When you turn 40, it can trigger a spark of panic about money.
“Will I have saved enough money for retirement? Am I putting away enough for my children? Why haven’t I been able to pay off all my debts?” All of these horrible questions can suddenly strike, when all you thought you had left to do was write a bucket list.
A staggering third of British 35 to 39 year old adults — approximately 1.31 million people — say they have ZERO money in a pension, as researched by Zurich Insurance.
To help you feel at ease, here are eight things to help:
1. Invest – don’t wait until you have paid off your debts before you do so. There is no guarantee that investments will grow at a greater rate than the interest on debts, but money invested over decades will do more for you than a bit of cash invested right before retirement.
2. Invest a minimum of 15 per cent of your salary throughout your working life into a retirement fund. If you’ve had some time out from working or pension saving, increase the percentage to make up for lost time. “Don’t believe the doom-mongers, you can still build a decent pension from your forties,” says Romina Savova, the chief executive of PensionBee. Ask your employer to match your contribution. Some will increase their contribution if you increase yours, up to a certain amount.
3. “Use a combination of pensions and Isas for your savings,” says Olivia Bowen, from Castlefield, the independent financial adviser. Pensions are tax efficient when you pay money in, but you will pay tax on the income you receive from them in retirement. Isas don’t offer upfront tax relief, but will provide tax-free income in retirement.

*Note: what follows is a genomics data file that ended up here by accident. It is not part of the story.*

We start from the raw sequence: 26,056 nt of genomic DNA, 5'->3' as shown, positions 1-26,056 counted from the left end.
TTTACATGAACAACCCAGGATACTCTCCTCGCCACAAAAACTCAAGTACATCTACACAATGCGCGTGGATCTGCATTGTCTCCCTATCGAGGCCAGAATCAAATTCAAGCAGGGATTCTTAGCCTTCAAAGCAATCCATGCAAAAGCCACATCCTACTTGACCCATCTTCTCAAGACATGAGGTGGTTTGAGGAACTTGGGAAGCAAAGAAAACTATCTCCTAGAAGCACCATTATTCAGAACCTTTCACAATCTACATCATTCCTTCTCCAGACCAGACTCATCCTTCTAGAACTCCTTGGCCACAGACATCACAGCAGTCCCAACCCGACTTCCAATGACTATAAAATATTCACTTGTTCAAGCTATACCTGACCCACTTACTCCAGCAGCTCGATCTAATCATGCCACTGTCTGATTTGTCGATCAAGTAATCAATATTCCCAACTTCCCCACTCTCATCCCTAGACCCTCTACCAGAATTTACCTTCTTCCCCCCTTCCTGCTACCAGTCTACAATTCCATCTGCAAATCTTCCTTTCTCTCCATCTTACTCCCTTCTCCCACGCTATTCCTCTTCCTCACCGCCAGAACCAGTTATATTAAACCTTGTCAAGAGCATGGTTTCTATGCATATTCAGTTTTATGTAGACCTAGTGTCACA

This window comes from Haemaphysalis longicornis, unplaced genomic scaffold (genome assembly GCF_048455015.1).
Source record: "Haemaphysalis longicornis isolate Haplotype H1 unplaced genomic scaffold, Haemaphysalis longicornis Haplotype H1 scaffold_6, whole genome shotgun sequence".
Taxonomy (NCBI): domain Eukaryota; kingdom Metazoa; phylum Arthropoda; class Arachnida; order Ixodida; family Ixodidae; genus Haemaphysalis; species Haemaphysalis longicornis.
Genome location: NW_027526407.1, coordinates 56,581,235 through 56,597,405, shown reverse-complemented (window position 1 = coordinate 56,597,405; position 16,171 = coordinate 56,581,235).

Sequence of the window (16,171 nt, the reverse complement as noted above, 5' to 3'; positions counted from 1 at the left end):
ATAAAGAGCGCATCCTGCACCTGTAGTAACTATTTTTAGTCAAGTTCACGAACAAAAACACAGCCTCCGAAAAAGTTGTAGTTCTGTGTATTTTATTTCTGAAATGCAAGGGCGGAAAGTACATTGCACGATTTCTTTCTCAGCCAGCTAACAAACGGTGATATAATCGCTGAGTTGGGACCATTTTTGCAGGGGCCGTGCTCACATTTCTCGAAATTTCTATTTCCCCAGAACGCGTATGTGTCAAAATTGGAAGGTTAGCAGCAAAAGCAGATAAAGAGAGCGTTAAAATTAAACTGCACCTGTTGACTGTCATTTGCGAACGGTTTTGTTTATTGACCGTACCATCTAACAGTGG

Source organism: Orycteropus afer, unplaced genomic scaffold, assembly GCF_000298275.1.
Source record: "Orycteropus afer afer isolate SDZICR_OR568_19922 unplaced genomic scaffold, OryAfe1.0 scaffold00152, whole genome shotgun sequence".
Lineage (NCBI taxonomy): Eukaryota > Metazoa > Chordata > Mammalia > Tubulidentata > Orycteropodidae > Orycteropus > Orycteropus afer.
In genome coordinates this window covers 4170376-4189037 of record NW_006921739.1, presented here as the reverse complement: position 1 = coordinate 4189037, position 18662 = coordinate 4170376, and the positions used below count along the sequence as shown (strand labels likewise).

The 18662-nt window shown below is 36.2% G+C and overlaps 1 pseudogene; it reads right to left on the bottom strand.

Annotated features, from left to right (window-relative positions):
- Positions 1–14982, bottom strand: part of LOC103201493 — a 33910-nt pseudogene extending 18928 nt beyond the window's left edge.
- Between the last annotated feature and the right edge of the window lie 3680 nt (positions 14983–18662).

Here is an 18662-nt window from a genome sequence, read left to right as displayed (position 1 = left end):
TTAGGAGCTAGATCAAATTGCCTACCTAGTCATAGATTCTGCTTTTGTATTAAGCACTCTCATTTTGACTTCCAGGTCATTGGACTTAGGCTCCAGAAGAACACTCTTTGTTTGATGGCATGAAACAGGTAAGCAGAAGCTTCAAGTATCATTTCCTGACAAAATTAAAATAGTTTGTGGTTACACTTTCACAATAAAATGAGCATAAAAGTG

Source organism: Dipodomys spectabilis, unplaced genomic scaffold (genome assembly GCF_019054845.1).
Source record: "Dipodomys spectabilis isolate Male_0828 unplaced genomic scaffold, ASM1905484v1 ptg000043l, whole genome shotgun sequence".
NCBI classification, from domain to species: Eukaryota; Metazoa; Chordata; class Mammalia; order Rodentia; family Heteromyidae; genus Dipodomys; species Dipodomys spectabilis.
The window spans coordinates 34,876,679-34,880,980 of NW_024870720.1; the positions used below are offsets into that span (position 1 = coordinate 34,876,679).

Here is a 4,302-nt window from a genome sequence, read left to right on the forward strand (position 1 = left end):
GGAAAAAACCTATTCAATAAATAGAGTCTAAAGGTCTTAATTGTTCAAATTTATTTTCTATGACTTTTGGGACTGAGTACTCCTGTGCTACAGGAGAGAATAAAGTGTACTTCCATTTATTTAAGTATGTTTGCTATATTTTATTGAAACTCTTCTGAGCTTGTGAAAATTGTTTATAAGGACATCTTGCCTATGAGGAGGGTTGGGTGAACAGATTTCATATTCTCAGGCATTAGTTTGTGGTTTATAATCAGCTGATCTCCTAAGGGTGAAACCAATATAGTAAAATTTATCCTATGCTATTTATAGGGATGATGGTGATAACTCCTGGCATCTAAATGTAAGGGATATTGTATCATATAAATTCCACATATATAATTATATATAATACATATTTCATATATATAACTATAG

4. Make sure you will have paid enough national insurance to qualify for the full state pension (£155.65 per week). You need thirty-five full years of contributions but you can top up your payments.
5. When saving for your children, don’t hold money in cash if you have a five-year or longer horizon, because it will lose money in real terms. “This situation is ideal for adopting an adventurous investment strategy, where you accept the greater volatility that comes with the potential for greater returns,” says Damien Lardoux, the portfolio manager at EQ Investors. “You can reduce risk as your children approach the age where they need the funds.”
6. Track down any old or forgotten pensions and consolidate them.
7. Don’t keep all your savings in cash. Interest rates are low, so it may be more prudent to invest or pay off your debts instead of keeping money in cash accounts (although some money in cash as an emergency fund is sensible).
8. Set up a direct debit for whatever you can afford to a junior Isa for your children, up to £4,080 a year. Children have access to these funds once they hit 18, so If you are worried, you can set aside some of your own, larger, Isa allowance for your children instead, this means you retain control.
If you have any questions about anything listed here, please don’t hesitate to contact me! You can find out how to do so on the contact page. Happy saving!